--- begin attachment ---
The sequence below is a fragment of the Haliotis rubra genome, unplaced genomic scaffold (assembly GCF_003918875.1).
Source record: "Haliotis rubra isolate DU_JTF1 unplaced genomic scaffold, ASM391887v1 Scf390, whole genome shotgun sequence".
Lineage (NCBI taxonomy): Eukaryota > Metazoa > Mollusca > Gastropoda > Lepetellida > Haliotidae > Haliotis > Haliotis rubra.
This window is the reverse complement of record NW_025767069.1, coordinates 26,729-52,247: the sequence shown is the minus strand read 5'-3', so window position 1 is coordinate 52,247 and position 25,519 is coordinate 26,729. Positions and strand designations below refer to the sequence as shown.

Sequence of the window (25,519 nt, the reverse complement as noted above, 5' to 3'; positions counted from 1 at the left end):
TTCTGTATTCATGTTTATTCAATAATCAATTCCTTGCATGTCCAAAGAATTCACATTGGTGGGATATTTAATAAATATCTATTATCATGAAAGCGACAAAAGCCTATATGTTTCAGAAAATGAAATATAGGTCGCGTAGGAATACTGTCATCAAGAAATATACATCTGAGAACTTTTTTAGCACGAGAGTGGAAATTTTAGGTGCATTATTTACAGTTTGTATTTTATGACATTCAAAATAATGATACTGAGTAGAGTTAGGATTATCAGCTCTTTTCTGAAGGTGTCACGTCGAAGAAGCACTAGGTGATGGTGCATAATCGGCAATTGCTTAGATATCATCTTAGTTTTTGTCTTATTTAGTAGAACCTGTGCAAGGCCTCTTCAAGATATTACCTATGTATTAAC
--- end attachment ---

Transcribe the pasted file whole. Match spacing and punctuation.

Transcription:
The sequence below is a fragment of the Haliotis rubra genome, unplaced genomic scaffold (assembly GCF_003918875.1).
Source record: "Haliotis rubra isolate DU_JTF1 unplaced genomic scaffold, ASM391887v1 Scf390, whole genome shotgun sequence".
Lineage (NCBI taxonomy): Eukaryota > Metazoa > Mollusca > Gastropoda > Lepetellida > Haliotidae > Haliotis > Haliotis rubra.
This window is the reverse complement of record NW_025767069.1, coordinates 26,729-52,247: the sequence shown is the minus strand read 5'-3', so window position 1 is coordinate 52,247 and position 25,519 is coordinate 26,729. Positions and strand designations below refer to the sequence as shown.

Sequence of the window (25,519 nt, the reverse complement as noted above, 5' to 3'; positions counted from 1 at the left end):
TTCTGTATTCATGTTTATTCAATAATCAATTCCTTGCATGTCCAAAGAATTCACATTGGTGGGATATTTAATAAATATCTATTATCATGAAAGCGACAAAAGCCTATATGTTTCAGAAAATGAAATATAGGTCGCGTAGGAATACTGTCATCAAGAAATATACATCTGAGAACTTTTTTAGCACGAGAGTGGAAATTTTAGGTGCATTATTTACAGTTTGTATTTTATGACATTCAAAATAATGATACTGAGTAGAGTTAGGATTATCAGCTCTTTTCTGAAGGTGTCACGTCGAAGAAGCACTAGGTGATGGTGCATAATCGGCAATTGCTTAGATATCATCTTAGTTTTTGTCTTATTTAGTAGAACCTGTGCAAGGCCTCTTCAAGATATTACCTATGTATTAAC